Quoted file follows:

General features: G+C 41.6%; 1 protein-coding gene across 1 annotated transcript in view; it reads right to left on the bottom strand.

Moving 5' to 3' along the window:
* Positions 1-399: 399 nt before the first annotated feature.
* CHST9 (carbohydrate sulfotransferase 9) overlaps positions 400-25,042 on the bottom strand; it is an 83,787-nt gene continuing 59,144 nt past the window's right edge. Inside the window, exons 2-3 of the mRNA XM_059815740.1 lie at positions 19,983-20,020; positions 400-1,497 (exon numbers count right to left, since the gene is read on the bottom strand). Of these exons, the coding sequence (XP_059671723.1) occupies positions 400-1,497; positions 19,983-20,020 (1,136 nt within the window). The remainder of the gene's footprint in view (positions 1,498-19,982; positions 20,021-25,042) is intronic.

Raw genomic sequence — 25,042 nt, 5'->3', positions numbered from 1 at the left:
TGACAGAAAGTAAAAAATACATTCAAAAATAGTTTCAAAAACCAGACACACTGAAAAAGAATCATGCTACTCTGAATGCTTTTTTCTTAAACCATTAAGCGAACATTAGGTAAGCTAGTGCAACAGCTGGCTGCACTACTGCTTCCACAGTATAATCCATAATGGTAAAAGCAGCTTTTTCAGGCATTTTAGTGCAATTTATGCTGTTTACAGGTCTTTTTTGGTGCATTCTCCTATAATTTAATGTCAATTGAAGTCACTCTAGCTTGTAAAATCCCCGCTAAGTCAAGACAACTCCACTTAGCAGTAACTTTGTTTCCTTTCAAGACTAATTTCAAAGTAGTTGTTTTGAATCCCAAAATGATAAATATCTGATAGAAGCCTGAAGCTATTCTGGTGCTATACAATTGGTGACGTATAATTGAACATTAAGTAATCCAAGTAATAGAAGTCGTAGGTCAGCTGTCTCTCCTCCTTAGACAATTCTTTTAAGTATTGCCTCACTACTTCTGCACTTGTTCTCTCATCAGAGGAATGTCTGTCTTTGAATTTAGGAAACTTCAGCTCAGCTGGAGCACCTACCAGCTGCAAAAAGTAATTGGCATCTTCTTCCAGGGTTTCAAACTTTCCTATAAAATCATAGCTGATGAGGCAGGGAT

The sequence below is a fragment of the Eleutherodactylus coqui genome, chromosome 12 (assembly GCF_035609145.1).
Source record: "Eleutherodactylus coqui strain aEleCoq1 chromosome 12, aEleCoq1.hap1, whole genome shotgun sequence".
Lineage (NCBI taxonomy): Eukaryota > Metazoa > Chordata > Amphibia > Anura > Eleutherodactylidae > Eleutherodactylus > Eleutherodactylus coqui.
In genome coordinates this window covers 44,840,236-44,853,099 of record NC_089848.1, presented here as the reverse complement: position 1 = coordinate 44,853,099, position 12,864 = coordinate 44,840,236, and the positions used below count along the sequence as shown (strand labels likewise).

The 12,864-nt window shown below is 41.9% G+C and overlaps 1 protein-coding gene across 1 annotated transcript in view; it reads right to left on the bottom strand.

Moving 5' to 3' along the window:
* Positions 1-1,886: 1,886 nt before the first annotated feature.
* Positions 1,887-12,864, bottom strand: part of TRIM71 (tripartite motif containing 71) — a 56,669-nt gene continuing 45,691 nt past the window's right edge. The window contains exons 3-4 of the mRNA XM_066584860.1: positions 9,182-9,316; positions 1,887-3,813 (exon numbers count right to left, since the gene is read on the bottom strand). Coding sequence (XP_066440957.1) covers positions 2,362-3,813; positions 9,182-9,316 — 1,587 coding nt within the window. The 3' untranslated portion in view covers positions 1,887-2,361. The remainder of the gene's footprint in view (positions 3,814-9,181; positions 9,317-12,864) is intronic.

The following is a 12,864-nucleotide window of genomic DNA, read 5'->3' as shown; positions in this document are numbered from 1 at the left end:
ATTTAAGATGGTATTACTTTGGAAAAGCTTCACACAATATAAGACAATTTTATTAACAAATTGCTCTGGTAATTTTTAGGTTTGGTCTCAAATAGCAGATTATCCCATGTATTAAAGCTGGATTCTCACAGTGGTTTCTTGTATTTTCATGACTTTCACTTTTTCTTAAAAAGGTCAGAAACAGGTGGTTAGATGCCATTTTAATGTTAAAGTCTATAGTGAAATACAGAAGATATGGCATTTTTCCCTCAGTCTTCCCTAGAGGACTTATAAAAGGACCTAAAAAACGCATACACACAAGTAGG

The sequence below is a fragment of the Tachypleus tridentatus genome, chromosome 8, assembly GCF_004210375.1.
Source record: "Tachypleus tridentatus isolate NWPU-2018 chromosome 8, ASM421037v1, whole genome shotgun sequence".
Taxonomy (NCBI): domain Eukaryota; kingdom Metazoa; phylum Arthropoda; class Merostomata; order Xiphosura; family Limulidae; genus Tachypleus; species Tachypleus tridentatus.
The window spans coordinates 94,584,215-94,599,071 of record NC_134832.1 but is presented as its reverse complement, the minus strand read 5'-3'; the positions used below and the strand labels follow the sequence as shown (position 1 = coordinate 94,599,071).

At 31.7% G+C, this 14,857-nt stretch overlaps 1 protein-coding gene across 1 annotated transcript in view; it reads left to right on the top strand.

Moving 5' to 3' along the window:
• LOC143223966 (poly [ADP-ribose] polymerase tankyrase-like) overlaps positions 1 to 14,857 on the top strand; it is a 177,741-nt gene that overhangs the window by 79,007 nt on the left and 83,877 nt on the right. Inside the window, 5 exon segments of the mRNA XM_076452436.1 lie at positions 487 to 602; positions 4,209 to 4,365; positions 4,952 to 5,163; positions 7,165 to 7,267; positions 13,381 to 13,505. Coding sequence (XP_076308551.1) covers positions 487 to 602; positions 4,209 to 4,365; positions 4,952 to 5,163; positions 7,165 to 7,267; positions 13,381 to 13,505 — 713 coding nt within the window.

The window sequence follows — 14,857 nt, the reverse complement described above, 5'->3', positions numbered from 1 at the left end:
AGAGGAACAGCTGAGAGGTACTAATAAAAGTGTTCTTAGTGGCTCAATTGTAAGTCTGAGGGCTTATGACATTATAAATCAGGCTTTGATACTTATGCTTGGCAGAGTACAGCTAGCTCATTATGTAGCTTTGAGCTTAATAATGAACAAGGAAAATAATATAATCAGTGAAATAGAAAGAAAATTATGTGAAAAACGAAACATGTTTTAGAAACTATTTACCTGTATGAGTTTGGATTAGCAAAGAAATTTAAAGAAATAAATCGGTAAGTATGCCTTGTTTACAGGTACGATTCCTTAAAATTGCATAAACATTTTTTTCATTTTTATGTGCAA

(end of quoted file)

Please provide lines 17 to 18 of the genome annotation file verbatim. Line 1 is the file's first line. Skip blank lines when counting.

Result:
The sequence below is a fragment of the Tachypleus tridentatus genome, chromosome 8, assembly GCF_004210375.1.
Source record: "Tachypleus tridentatus isolate NWPU-2018 chromosome 8, ASM421037v1, whole genome shotgun sequence".